So there is an aspect of game in every world we build but how we emphasize it and how we get past it, those are the delicacies of our craft.

Tuesday, January 30, 2007

Trading in Virtual Goods

Business Week writes that we are on the cusp of another web shakeout as the frictionless business mavens discover the difference between a 'science experiment' and a going business. The cost of the prototype is less but the constants required for scaling remain the same, employees, machines, insurance, marketing, customer service, and so on.

The only economy that seems to evade inspection is the black market in virtual goods being reported at CNet. eBay banned sales of virtual goods but gave Linden Labs a pass because it is supposed to have a virtual economy that translates to the real economy. There are two problems with that:
  1. As reported in the last blog, ValleyWag analysts show that the LL virtual economy is a Ponsi game.
  2. Second Life is a closed system. Owning or selling something there doesn't mean you can actually take it anywhere else.
I could understand a market for virtual goods where you can actually move the goods into a different world. Like the market for used car parts, you can actually put that on a different car if it is standards-compatible. As no such thing exists for Second Life or World of Warcraft, one wonders if this is yet another frictionless economy love child that assumes something has a value just because it can be displayed to more than one person.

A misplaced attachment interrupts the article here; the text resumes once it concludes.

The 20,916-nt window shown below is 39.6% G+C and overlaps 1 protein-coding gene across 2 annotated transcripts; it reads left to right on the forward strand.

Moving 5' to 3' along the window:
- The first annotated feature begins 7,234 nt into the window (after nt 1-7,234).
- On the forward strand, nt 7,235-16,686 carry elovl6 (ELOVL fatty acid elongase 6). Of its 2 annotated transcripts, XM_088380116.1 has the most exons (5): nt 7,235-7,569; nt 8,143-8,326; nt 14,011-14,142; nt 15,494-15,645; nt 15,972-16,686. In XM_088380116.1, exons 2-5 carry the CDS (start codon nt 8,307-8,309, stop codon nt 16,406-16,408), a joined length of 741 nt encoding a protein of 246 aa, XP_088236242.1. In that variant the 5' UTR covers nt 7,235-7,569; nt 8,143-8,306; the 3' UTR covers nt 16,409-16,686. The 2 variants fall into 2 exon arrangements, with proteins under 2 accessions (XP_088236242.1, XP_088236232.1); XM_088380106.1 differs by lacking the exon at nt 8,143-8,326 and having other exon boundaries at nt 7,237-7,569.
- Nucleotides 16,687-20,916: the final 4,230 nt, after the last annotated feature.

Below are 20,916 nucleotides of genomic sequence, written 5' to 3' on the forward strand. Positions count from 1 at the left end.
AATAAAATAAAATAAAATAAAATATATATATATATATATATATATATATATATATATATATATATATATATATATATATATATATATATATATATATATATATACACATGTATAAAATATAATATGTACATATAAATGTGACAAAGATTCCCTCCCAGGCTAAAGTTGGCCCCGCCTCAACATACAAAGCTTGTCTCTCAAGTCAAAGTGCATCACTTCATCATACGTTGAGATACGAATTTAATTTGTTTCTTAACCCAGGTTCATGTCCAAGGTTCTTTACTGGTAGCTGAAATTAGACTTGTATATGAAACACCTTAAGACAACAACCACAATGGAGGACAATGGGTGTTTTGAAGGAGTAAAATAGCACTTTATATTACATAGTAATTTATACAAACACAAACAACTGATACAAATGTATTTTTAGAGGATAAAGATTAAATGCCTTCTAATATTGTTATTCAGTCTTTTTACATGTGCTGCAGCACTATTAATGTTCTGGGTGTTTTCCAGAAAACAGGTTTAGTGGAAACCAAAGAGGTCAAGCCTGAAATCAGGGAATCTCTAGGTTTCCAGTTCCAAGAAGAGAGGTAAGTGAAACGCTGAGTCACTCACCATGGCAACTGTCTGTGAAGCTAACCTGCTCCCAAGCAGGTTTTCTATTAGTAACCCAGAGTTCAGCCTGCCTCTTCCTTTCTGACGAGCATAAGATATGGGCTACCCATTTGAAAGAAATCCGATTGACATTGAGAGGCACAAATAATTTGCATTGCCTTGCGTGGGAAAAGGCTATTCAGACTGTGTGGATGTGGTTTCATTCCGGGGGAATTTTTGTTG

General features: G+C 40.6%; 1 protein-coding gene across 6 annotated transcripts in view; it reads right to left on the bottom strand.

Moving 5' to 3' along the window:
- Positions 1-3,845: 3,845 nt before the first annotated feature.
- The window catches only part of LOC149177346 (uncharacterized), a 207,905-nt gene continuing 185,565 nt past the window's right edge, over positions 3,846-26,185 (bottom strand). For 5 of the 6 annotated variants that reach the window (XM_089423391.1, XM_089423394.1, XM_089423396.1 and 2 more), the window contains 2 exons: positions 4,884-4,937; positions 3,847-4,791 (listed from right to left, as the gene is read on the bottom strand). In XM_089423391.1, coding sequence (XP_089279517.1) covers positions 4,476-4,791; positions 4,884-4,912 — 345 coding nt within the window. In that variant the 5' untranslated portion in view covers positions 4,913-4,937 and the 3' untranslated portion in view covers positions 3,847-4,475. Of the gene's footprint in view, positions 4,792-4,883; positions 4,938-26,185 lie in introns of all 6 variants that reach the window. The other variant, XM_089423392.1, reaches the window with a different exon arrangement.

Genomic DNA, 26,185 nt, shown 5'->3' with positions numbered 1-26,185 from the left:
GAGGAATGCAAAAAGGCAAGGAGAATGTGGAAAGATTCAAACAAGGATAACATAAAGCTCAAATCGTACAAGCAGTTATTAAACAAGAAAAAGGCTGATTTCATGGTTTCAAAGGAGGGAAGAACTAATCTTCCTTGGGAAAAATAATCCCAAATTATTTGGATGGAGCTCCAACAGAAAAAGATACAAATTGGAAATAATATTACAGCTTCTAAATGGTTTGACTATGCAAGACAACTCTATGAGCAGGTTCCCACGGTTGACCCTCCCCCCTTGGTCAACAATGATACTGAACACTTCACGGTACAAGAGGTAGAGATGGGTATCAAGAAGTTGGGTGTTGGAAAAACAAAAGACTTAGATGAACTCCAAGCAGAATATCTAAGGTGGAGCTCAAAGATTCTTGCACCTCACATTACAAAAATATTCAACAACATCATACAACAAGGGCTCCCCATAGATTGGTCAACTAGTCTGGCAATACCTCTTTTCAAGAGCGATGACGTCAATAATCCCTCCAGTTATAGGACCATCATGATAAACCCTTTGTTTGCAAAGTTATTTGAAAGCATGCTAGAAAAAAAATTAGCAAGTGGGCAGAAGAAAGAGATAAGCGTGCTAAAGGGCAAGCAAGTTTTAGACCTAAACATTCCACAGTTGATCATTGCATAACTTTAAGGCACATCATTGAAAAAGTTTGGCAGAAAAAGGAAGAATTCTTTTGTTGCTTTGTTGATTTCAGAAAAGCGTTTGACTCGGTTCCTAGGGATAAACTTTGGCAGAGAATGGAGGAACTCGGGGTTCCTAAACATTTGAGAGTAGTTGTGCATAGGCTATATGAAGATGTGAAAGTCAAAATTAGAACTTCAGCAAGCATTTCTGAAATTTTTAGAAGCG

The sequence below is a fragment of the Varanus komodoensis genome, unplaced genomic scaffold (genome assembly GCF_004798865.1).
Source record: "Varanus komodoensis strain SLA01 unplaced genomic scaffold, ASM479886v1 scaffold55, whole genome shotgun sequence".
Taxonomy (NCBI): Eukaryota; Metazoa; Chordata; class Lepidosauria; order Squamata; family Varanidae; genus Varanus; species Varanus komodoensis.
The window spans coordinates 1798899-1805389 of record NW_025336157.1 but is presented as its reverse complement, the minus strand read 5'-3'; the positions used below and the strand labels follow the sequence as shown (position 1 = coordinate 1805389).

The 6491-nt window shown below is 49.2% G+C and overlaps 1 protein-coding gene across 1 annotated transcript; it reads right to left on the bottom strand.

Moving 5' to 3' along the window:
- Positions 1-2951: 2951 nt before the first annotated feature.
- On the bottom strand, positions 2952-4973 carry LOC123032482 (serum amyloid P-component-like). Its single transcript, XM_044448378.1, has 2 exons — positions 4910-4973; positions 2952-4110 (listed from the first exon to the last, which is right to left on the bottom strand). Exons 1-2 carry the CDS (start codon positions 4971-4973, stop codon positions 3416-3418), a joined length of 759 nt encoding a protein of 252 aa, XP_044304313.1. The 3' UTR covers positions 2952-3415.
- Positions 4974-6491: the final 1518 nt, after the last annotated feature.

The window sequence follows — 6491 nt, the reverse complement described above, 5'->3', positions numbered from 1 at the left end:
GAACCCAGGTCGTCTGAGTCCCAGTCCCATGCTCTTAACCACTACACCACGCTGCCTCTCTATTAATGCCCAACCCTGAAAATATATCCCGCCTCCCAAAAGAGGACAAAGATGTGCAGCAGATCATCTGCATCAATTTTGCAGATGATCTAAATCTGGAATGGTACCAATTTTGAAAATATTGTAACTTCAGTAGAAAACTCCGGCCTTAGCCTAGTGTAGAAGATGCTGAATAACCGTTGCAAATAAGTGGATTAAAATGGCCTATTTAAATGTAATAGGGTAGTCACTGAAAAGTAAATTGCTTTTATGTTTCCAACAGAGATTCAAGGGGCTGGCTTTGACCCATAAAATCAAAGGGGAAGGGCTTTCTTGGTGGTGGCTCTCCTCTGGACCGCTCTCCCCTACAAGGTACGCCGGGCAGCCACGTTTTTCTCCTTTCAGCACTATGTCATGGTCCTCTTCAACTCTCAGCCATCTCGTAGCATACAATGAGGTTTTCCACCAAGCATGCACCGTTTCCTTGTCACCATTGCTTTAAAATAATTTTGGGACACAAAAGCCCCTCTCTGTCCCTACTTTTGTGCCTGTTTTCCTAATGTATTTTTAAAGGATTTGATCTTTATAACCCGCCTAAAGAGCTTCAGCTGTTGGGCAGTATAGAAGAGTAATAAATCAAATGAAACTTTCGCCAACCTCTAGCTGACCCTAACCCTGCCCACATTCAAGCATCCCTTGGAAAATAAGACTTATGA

One gets the feeling that there is some kind of weird shakeout and wakeup call coming in this market. The pundits who have been promoting it will be there to tell they saw it coming all along. And so it goes.

Monday, January 29, 2007

Life IS A Do-Over At Least Virtually

Just as the most brilliant economic minds gather at the World Economic Forum and ooh and aah over the alledged invention of the most important technology to come along in years

Second Life

an independent researcher confirms what the real pioneers in the field have been saying for some time now. Yes, friends, Linden Dollars are a Ponsi scheme (aka, pyramid).

The problem for the rest of the real-time 3D genre vendors will be to be at sea when the wave crashes and not moored to the dock waiting. That means building markets not reliant on SL-allied community efforts. It is actually not difficult to do but don't be perceived as an SL cognoscenti when it happens. Pick another genre or prove why your implementation is NOT like SL at least where the content economy is concerned.

Between the tempest over Microsoft paying a very real expert, Rick Jeliffe, to edit the technical contents of a Wikipedia article, and the self-selected experts for VR like Daniel Terdimann at (Fox News by another name) who have yet to build a world in a field they say they are experts about and point to their Wikipedia bio to justify that claim, one begins to ask if the web has simply devolved into a British tabloid where the facts are as suspect as their Prime Minister's sharable military intelligence and the taste is the same as their cooking.

Next time we go to war, let's take London and give it to the Aussies.